The Japanese sure love the Chinese-style spicy noodles known as tantanmen (or dandan mian in Mandarin Chinese). Previously, I wrote about two tantanmen joints in Tokyo, Rashohan in Kanda and Kisurin in Akasaka. Yesterday, I went to another well-regarded place called Yokarou (よかろう).
When people first hear me mention burnt miso ramen, they usually think it sounds intriguing and want to try it. However, some folks are a little more skeptical. After all, how good could burnt anything really be? But rest assured, the burnt miso ramen at Gogyo (五行) is among some of the tastiest ramen I have had so far in Tokyo.
Not too long ago, my friend BT (who introduced me to Ichiran Ramen) told me that I should try a ramen joint called Yamaguchi (やまぐち) near Waseda University, on the western side of the city. He said that it had been touted by a respected Japanese ramen expert as having “the ultimate chicken ramen,” and obviously I was intrigued. So a couple of days ago, I went down there with several friends to check it out. And wow, did my taste buds have a great day!
A couple of weeks ago, several of my friends and I went for some breakfast ramen at Tokyo Station’s Ramen Street. When we arrived, we found out that the Street was undergoing some major renovations and that most of the eight stores were either closed for the next few weeks or had shut down completely. Posters around the station with the tagline “We Love Ramen” heralded the opening of brand new ramen joints and the reopening of popular old ones by September 20.
One of the most fascinating things about food in Japan is how many foreign foods have been reinterpreted and reinvented in ways that make them distinctively Japanese. I’ve talked previously about tonkatsu (deep fried pork cutlet) which is the Japanese version of German schnitzel and American chicken fried steak. And of course there is ramen, which is Chinese in origin but has evolved into a quintessential Japanese dish.
What you may not be as familiar with is the Japanese take on pasta, the stuff that (according to legend) Marco Polo introduced to Italy from the Far East and the Italians have exported right back. You can find Italian pasta in Tokyo and, depending on where you go, it can be quite good. However, the Japanese have also developed their own unique versions that reflect local ingredients and flavors.
One of the fun things about exploring places to eat in Tokyo is that it often takes you to neighborhoods that you would not otherwise visit, especially if you’re a foreigner. After all, great food doesn’t need to be limited to those areas that are well-known or the most popular. That’s certainly the case when I went to a restaurant called Maruchi for tonkatsu (which I wrote about here) and, in an even more recent trip, to an awesome ramen joint called Matador (マタドール) in the Kita-Senju neighborhood. Both are located on the outskirts of Tokyo, so it wasn’t exactly a surprise that many people asked “why would you go all the way out there” when I told them about my plans.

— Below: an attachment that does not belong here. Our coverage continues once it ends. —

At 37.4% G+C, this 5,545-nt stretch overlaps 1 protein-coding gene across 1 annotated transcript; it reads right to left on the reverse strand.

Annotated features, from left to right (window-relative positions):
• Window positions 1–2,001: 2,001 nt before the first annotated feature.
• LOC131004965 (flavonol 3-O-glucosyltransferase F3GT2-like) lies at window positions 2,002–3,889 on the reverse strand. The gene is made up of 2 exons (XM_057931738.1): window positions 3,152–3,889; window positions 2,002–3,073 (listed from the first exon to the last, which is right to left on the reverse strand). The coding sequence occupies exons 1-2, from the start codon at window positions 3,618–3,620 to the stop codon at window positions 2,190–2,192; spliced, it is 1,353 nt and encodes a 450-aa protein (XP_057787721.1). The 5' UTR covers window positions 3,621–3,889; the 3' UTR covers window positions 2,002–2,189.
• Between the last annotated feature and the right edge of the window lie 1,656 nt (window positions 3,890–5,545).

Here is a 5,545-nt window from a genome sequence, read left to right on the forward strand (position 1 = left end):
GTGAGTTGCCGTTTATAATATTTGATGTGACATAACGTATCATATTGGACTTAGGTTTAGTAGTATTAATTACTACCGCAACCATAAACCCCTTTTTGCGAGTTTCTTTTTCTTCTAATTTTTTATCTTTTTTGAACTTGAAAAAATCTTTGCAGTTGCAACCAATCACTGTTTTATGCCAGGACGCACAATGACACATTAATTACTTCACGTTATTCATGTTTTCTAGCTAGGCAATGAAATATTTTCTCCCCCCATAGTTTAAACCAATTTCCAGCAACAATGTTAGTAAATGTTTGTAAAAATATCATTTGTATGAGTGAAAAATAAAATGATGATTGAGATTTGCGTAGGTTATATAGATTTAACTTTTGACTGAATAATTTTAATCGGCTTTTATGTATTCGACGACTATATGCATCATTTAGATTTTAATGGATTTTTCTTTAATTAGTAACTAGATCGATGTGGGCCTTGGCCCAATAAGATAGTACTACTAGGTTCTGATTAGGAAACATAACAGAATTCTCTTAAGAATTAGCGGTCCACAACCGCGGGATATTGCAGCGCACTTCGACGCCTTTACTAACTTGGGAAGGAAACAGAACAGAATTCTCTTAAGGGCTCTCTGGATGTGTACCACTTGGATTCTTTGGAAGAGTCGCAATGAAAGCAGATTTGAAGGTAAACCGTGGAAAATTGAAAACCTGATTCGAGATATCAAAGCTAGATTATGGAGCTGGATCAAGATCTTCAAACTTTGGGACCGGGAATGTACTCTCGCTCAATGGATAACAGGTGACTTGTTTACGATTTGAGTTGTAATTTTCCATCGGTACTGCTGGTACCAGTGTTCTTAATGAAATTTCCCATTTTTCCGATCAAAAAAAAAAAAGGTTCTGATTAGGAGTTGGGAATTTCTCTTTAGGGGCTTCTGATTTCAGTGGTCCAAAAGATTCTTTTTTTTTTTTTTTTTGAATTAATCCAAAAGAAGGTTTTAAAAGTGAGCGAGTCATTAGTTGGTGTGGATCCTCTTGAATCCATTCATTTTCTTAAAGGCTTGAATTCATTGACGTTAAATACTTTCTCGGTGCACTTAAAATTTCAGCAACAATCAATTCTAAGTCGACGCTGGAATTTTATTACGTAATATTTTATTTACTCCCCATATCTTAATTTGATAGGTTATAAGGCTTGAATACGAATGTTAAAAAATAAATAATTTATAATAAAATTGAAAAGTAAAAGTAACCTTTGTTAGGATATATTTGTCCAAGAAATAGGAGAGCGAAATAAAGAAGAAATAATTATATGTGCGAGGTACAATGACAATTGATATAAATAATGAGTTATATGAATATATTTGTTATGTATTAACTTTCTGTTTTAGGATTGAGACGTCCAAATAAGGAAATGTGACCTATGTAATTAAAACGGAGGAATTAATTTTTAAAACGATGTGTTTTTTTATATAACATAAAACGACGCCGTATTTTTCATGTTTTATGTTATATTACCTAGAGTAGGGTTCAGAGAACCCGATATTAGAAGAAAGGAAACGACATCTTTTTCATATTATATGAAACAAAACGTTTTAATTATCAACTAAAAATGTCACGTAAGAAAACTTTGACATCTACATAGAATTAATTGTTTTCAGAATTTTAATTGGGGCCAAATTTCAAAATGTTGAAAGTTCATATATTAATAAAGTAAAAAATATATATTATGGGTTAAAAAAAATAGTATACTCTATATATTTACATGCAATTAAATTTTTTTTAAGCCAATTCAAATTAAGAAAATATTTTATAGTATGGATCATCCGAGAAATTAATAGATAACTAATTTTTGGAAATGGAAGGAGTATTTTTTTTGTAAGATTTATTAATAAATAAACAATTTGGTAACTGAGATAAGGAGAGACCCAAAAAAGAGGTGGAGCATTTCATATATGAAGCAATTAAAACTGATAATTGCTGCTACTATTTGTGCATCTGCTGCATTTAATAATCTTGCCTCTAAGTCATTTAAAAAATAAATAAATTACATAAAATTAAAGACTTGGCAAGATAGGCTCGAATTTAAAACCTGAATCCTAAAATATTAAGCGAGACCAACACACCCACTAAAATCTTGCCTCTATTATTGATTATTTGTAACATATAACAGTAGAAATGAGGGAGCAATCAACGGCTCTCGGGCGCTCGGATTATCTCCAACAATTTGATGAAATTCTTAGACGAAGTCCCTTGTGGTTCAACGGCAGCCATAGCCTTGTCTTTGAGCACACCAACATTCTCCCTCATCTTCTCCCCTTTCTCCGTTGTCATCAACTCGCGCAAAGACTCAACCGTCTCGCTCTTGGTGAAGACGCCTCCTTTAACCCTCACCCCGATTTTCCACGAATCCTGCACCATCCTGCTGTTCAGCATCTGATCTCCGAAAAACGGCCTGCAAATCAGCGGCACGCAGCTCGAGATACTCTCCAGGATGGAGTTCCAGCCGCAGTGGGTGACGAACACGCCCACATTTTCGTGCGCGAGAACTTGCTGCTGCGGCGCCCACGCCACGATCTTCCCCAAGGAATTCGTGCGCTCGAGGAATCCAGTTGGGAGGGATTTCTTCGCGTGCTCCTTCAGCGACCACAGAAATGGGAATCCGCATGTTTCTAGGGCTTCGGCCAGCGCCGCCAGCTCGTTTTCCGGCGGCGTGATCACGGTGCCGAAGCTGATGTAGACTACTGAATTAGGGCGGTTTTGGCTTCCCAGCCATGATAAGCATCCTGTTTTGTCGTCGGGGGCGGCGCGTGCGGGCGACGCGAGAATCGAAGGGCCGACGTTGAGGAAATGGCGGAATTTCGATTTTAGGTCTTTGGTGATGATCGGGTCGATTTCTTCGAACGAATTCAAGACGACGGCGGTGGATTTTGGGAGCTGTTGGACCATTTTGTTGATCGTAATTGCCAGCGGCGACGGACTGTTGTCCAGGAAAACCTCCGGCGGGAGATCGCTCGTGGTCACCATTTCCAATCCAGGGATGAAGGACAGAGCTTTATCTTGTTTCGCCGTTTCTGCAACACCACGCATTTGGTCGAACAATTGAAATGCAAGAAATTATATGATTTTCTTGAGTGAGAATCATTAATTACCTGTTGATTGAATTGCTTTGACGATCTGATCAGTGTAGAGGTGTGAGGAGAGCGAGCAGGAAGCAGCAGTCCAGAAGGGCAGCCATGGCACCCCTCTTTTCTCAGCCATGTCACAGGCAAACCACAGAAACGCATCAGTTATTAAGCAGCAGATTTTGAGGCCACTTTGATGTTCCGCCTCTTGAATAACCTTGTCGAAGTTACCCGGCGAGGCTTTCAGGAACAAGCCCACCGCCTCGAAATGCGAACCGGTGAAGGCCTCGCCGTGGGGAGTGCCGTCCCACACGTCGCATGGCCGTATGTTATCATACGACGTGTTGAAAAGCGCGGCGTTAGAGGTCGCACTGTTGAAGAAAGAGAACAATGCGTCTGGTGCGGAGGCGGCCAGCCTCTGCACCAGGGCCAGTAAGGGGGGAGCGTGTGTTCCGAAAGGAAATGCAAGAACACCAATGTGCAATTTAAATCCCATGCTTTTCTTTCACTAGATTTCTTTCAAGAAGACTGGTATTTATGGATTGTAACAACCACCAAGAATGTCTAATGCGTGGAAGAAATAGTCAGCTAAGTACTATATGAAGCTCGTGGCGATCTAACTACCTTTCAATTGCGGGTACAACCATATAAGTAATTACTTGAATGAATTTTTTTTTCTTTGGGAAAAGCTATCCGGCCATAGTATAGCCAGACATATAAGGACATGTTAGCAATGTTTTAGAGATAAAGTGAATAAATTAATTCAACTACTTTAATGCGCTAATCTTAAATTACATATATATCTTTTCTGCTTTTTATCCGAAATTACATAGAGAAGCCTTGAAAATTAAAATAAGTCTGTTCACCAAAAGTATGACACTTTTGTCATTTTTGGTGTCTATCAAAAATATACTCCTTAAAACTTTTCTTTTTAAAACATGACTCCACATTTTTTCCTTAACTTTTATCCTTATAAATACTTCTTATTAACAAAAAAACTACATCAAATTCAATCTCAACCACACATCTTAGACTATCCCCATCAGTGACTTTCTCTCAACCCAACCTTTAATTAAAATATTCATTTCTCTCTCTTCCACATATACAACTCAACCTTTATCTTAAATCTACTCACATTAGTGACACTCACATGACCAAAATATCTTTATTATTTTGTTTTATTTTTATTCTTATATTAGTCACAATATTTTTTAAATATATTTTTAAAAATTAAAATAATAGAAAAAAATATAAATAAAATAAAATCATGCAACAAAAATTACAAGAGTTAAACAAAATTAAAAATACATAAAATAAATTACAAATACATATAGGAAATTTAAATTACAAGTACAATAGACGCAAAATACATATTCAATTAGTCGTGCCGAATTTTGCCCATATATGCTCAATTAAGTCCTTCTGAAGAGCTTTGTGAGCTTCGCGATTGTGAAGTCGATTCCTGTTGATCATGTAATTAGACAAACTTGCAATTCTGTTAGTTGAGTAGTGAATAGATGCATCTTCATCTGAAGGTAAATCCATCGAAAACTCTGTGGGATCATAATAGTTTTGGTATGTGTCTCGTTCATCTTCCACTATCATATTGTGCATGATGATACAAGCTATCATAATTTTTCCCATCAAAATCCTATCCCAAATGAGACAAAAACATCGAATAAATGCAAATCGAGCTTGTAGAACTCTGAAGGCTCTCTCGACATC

Afuri (阿夫利) is the gift that keeps on giving great ramen. I went to the branch in Azabu-Juban again a few days ago to introduce the restaurant to a friend. It was a very hot, humid and sunny day and we weren’t really in the mood for hot soup. Luckily, Afuri offers other ramen options better suited for the weather, including a summer special: cold yuzu ramen. Continue reading
Akihabara is one of those neighborhoods that is synonymous with Tokyo. Its electronics shops and more recent stores dedicated to the obsession with Japanese comic books (manga) and animation (anime) represent many of the modern images that people around the world have of Japan. It’s also home to maid cafés and the wildly popular all-girl musical ensemble AKB48. If you visit Tokyo, Akihabara may be one of the places you will go to. And while you are there, you will probably at some point look for something to eat… perhaps ramen, at a place called Tsumugi (らーめん紬麦).
Best tantanmen in Tokyo. That’s a serious declaration, one that gets your attention especially when it comes from multiple people, including ramen blogger Ramen Adventures and local English magazine Metropolis. So my friend TC and I had to go and check out Rashohan (辣椒漢), also written as La-Show-Han.
Ramen is arguably Japan’s national dish, but it originates from Chinese la-mian (pulled noodles). In fact, another term for ramen in Japan is chuka soba — Chinese noodles. If you’ve been to China or even a local Chinatown, you may have come across a noodle shop where someone made la-mian by taking a big piece of dough and stretch it out with to the full length of his wingspan, separating it into many individual strands in the process, and doing it over and over until he achieves a pile of noodles. Interestingly, I’ve never seen or heard of any la-mian places in Tokyo. Maybe I’m not looking hard enough or perhaps I need to go to a fancy high-end Chinese restaurant. It’s also possible that the demand for la-mian is limited here, overshadowed by the locals’ affinity for their own iconic ramen.
However, what I have found are plenty of noodle joints that serve tantanmen (dandan mian in Chinese), a spicy Sichuanese noodle dish.